Katrin Naelapaa, director of trade group Wines From Spain, credits much of this rampant rediscovery of Spanish grape varietals to the passionate young winemakers who are flocking to the industry in droves. “There’s an incredible curiosity within young Spanish winemakers and winery owners, who are driven by reclaiming what was once part of their heritage, but got overlooked for decades,” she says.
During the Franco era, few young people entered the winemaking business, leading many producers to wonder how the industry would survive. For the most part, younger generations stayed away until after the economic crisis of 2008, when cities no longer offered the job security that had once attracted newcomers. Thus, a return to the countryside began, and with it came a reinvention of Spanish wine.
“The new generation of winemakers has not only grown up in a different Spain than their forefathers, but most of them have also studied abroad, whether it’s in Bordeaux, California, or Australia,” Naelapaa says. “They’re coming back to Spain with different ideas about how to make wine and getting inspired by what they’ve seen elsewhere, while still looking inward to their own culture.”
This sentiment rings true at Envínate, a winery founded in 2005 by four friends—Roberto Santana, Alfonso Torrente, Laura Ramos, and José Martínez—who met while studying enology at a university in Spain. Together, the co-founders aim to create wines that are illustrative of the land on which they’re grown, similar to the practices in terroir-focused regions like Burgundy. “For us, it’s important that our wines have three things: personality, character, and soul,” Santana says. “We want to show how different soils and terrains affect the wine; how different years impart different characteristics on the final product; and how wines can convey the soul of the people working in the vineyards.”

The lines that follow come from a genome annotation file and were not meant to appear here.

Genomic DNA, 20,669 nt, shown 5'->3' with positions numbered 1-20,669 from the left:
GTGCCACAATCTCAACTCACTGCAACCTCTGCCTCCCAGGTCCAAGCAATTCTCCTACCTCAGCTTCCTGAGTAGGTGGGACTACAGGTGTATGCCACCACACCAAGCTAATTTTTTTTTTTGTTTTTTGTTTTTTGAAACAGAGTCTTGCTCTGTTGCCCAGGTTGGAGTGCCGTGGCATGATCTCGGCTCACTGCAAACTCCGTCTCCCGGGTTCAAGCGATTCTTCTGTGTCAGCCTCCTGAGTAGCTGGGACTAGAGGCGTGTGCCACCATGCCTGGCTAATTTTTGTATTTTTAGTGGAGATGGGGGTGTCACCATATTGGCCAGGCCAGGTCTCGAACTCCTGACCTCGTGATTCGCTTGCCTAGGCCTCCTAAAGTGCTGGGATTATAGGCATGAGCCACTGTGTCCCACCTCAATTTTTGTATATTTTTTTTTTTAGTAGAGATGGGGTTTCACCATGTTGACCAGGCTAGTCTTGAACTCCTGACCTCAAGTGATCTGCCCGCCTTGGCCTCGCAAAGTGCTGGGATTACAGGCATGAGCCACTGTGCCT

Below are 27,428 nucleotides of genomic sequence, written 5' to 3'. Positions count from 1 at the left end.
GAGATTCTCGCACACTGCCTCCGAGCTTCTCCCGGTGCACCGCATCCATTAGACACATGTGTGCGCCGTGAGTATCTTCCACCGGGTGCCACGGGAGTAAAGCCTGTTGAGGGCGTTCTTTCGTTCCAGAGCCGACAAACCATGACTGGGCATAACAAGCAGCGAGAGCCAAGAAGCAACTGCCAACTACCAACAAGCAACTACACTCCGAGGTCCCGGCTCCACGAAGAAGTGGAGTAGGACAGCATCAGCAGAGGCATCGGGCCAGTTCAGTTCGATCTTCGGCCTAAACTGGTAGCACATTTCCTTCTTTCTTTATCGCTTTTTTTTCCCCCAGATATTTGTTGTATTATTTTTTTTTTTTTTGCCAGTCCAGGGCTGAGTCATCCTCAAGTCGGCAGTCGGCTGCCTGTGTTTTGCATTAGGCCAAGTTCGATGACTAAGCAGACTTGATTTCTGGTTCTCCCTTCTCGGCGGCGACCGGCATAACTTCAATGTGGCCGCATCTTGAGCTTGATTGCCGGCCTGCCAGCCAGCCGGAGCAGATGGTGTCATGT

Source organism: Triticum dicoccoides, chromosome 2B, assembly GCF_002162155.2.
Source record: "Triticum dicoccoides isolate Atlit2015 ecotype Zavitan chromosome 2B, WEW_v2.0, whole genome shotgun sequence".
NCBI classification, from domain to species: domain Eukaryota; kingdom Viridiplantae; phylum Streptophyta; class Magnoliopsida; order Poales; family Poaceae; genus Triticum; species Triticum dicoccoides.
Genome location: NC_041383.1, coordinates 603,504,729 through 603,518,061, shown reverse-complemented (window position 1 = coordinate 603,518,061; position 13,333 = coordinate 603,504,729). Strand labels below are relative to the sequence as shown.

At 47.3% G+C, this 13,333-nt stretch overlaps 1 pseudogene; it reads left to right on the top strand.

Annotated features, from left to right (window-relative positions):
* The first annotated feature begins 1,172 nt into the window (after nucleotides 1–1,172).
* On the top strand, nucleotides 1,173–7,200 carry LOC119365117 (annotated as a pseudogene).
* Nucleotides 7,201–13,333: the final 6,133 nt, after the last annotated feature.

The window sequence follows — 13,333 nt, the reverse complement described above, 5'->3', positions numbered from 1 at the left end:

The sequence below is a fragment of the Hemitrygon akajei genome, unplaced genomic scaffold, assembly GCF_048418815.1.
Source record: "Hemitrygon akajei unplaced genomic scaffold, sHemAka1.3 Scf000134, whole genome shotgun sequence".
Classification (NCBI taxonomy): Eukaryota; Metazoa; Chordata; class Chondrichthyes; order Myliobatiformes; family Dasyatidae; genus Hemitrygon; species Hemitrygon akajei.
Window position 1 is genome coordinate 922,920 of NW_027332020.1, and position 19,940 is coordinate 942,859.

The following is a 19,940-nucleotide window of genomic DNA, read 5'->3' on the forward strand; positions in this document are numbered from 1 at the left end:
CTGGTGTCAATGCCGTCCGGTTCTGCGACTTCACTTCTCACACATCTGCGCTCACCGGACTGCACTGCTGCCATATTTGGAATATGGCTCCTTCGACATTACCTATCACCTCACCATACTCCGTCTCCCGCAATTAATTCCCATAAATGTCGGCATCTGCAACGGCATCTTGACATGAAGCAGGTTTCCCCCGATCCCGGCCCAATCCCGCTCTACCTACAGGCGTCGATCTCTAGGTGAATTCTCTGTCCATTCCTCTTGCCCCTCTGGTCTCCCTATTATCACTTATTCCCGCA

Imported to the U.S. by Jose Pastor Selections since 2012, the Envínate portfolio ($20-$45 a 750-ml.) features wines sourced from the Canary Islands, Ribera Sacra, and Almansa, including Taganan Blanco ($39 a 750-ml.), a blend of Listan Blanco, Albillo Criollo, Marmajuelo, Gual, and Malvasia, among others; Lousas Viña de Aldea ($37), a Mencia-dominant red blend; and Albahra ($20), a combination of 70% Garnacha Tintorera and 30% Moravia Agria.
The influence of Spain’s new winemakers is already making waves in the retail arena. In the seven years since opening New York City Spanish wine and spirits shop Despaña Vinos y Más, store manager and wine buyer Veronica Stoler has seen great variation in what importers now offer, a direct result of the new generation’s mindset. “A generation ago, winemakers were eating and drinking locally, and making wine the same way they’d always made it,” she says. “Nowadays, in talking to winemakers younger than 50, you see that they’re out there tasting wines from all over the world, traveling to other wine regions, and swapping techniques with other vintners.” Despaña stocks around 580 labels, most of which are small-batch or limited production wines from boutique brands.